Elizabeth Friedlander, modern print designer

Anyone interested in typography and book design will want to visit Ditchling Museum of Art + Craft in East Sussex this spring to see the exhibition devoted to the delightful work of Elizabeth Friedlander (1903-1985).

Born Elisabeth Friedländer (she anglicized her name on settling in Great Britain) into an affluent Jewish family, she studied typography and calligraphy under the renowned typographer Emil Rudolf Weiss. After completing her studies, she worked for the German fashion magazine Die Dame where she was responsible for designing headings and layouts. Her work came to the attention of the Bauer Type Foundry, one of the leading type foundries at the time, well known for commissioning and issuing modern and attractive typefaces (for example Futura by Paul Renner and Weiss Antiqua by Emil Rudolf Weiss). The foundry commissioned Elizabeth Friedlander to design a typeface. She finished the design in 1937 and the types were in production by 1938. “Elisabeth”, as the typeface became known as, is an elegant font, which cannot hide the influence of Emil Rudolf Weiss.

Promotional material issued by the Bauer Type Foundry (Morison.86.811)

Continue reading

Mallarmé and Un coup de dés

Upon his death in 1898, Stéphane Mallarmé was working on a definitive edition of his work Un coup de dés, the iconic poem of European modernism, with the publisher Ambroise Vollard.  Mallarmé’s amendments to the text of the poem published in Cosmopolis in 1897 involve changes to the typeface and layout of the poem in order to emphasise his interest in structure and graphic layout. This edition was well advanced, and sets of proofs survive in the Bibliothèque nationale de France (BNF) and the Bibliothèque littéraire Jacques Doucet which have precise annotations relating to format, size and proportion. The text  was to include lithographs by  Mallarmé’s friend Odilon Redon, and was composed in Didot.  It was never published.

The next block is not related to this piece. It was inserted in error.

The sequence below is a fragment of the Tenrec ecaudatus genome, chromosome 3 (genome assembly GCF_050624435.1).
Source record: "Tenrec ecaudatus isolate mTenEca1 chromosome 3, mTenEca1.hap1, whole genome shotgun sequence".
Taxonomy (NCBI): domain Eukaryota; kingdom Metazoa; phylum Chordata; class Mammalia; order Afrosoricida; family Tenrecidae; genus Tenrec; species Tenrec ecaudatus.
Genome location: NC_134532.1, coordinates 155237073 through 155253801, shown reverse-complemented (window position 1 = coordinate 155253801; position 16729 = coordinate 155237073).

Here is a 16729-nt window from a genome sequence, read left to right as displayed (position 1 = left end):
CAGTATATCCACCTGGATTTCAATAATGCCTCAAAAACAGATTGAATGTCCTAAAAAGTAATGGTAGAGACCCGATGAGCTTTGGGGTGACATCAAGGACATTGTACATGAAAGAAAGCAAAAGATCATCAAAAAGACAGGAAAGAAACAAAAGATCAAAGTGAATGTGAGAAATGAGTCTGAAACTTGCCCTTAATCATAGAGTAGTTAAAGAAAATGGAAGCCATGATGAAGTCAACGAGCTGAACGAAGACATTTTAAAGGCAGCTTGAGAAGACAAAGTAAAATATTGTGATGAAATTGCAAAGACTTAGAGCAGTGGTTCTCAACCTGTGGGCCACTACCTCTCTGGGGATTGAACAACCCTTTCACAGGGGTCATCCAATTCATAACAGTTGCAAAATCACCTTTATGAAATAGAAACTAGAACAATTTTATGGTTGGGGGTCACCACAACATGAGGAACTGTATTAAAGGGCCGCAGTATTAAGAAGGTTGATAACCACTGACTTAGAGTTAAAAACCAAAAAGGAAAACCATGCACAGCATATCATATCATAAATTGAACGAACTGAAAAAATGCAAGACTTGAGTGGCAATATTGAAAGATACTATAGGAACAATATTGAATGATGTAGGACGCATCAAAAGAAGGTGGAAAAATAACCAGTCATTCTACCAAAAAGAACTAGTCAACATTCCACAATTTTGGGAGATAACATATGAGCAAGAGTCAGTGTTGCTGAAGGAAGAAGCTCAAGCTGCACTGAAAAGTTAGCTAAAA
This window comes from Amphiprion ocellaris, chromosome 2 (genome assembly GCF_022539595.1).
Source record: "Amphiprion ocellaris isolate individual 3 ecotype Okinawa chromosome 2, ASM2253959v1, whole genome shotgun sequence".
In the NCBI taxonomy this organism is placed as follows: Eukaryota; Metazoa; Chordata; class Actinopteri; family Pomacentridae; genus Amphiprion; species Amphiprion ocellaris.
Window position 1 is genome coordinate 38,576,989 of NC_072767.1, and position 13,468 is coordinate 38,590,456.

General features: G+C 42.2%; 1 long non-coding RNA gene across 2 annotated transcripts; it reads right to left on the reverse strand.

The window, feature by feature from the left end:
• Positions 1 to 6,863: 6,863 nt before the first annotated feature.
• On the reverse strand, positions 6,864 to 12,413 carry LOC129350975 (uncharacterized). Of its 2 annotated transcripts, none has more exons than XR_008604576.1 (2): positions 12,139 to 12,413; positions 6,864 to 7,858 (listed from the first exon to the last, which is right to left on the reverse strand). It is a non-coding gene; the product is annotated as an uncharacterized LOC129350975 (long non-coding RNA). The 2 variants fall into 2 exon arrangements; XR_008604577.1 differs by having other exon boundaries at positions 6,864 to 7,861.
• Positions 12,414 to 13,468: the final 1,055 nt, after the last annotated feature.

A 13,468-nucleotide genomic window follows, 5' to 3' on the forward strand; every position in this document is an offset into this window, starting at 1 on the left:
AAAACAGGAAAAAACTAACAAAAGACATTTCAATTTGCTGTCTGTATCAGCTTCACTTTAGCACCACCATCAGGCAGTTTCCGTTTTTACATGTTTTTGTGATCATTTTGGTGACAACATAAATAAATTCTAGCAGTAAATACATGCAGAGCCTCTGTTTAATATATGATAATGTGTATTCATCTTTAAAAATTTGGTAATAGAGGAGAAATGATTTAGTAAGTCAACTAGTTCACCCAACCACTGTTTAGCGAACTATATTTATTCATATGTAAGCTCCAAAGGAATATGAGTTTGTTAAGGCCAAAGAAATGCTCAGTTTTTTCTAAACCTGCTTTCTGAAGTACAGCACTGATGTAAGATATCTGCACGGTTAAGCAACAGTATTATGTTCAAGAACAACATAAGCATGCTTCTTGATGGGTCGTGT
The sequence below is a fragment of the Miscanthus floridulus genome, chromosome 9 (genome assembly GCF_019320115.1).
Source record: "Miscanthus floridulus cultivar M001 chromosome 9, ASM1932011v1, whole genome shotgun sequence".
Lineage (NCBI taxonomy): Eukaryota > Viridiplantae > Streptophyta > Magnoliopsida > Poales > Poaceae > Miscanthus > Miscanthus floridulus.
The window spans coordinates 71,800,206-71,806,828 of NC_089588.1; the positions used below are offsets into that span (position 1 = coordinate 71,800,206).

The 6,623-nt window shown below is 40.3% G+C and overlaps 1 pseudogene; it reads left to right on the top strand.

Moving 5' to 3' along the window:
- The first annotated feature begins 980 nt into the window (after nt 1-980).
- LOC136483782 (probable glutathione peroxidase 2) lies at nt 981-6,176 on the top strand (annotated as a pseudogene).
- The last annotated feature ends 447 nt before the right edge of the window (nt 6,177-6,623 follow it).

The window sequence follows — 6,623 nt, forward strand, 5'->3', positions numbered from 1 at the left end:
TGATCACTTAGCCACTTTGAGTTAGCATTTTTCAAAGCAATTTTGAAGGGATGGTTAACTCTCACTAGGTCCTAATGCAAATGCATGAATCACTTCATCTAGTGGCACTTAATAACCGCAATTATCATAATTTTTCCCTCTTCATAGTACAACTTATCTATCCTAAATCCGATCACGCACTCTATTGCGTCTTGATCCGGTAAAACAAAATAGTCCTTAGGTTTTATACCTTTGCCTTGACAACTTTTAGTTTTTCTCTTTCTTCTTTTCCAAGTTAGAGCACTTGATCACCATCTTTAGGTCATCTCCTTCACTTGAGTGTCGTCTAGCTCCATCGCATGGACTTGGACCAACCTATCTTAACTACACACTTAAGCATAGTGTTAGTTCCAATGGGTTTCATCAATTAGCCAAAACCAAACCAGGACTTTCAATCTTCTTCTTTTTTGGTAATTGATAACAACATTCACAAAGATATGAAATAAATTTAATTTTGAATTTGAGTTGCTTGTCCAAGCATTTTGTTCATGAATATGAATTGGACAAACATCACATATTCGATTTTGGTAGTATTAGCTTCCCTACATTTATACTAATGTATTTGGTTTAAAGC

Un coup de dès jamais n'abolira le hasard

Un coup de dès jamais n’abolira le hasard

The first so-called original edition in book form, which was published by Gallimard in 1914 (a digitised copy of which is available through the BNF), ignored Mallarmé’s vision and intended layout. The University Library’s copy is missing, and perhaps Mallarmé would not have lamented its disappearance, since it is printed in Elzevir, a font which Mallarmé disliked, and the page size is wrong. Nevertheless, this version of the text became standard, and also the basis for most translations, including those in English. Continue reading